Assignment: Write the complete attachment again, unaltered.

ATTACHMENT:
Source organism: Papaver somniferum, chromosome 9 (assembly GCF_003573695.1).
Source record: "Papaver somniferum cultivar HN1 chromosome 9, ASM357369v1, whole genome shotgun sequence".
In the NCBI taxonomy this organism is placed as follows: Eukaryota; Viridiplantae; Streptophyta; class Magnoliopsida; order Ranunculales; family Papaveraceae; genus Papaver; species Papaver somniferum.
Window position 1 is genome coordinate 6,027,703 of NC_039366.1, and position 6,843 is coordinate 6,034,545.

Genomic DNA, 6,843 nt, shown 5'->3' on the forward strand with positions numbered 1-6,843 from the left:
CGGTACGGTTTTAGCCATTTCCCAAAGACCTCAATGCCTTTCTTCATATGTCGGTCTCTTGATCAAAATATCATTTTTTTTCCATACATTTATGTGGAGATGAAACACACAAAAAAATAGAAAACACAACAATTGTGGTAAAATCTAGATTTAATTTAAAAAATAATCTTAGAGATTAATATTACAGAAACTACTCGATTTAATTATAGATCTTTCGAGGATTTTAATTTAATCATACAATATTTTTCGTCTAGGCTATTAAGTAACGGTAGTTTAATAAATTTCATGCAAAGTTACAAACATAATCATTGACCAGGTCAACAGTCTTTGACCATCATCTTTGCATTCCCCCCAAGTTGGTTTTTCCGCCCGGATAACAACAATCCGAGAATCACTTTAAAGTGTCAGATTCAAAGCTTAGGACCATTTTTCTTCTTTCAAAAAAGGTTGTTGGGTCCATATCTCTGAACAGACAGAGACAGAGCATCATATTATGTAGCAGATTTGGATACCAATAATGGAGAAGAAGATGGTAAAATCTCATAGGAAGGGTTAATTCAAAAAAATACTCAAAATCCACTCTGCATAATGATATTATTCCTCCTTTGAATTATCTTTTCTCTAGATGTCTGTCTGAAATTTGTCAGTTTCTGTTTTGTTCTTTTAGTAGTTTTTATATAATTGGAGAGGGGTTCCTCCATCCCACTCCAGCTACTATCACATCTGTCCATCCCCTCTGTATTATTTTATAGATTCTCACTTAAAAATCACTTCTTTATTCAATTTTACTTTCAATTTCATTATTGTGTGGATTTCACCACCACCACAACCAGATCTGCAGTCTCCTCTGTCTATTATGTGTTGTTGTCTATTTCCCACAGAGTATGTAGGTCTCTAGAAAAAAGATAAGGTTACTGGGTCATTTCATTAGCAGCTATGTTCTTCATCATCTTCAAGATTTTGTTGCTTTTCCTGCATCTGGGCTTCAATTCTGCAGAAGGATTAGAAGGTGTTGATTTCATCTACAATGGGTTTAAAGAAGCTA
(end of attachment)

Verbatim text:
Source organism: Papaver somniferum, chromosome 9 (assembly GCF_003573695.1).
Source record: "Papaver somniferum cultivar HN1 chromosome 9, ASM357369v1, whole genome shotgun sequence".
In the NCBI taxonomy this organism is placed as follows: Eukaryota; Viridiplantae; Streptophyta; class Magnoliopsida; order Ranunculales; family Papaveraceae; genus Papaver; species Papaver somniferum.
Window position 1 is genome coordinate 6,027,703 of NC_039366.1, and position 6,843 is coordinate 6,034,545.

Genomic DNA, 6,843 nt, shown 5'->3' on the forward strand with positions numbered 1-6,843 from the left:
CGGTACGGTTTTAGCCATTTCCCAAAGACCTCAATGCCTTTCTTCATATGTCGGTCTCTTGATCAAAATATCATTTTTTTTCCATACATTTATGTGGAGATGAAACACACAAAAAAATAGAAAACACAACAATTGTGGTAAAATCTAGATTTAATTTAAAAAATAATCTTAGAGATTAATATTACAGAAACTACTCGATTTAATTATAGATCTTTCGAGGATTTTAATTTAATCATACAATATTTTTCGTCTAGGCTATTAAGTAACGGTAGTTTAATAAATTTCATGCAAAGTTACAAACATAATCATTGACCAGGTCAACAGTCTTTGACCATCATCTTTGCATTCCCCCCAAGTTGGTTTTTCCGCCCGGATAACAACAATCCGAGAATCACTTTAAAGTGTCAGATTCAAAGCTTAGGACCATTTTTCTTCTTTCAAAAAAGGTTGTTGGGTCCATATCTCTGAACAGACAGAGACAGAGCATCATATTATGTAGCAGATTTGGATACCAATAATGGAGAAGAAGATGGTAAAATCTCATAGGAAGGGTTAATTCAAAAAAATACTCAAAATCCACTCTGCATAATGATATTATTCCTCCTTTGAATTATCTTTTCTCTAGATGTCTGTCTGAAATTTGTCAGTTTCTGTTTTGTTCTTTTAGTAGTTTTTATATAATTGGAGAGGGGTTCCTCCATCCCACTCCAGCTACTATCACATCTGTCCATCCCCTCTGTATTATTTTATAGATTCTCACTTAAAAATCACTTCTTTATTCAATTTTACTTTCAATTTCATTATTGTGTGGATTTCACCACCACCACAACCAGATCTGCAGTCTCCTCTGTCTATTATGTGTTGTTGTCTATTTCCCACAGAGTATGTAGGTCTCTAGAAAAAAGATAAGGTTACTGGGTCATTTCATTAGCAGCTATGTTCTTCATCATCTTCAAGATTTTGTTGCTTTTCCTGCATCTGGGCTTCAATTCTGCAGAAGGATTAGAAGGTGTTGATTTCATCTACAATGGGTTTAAAGAAGCTA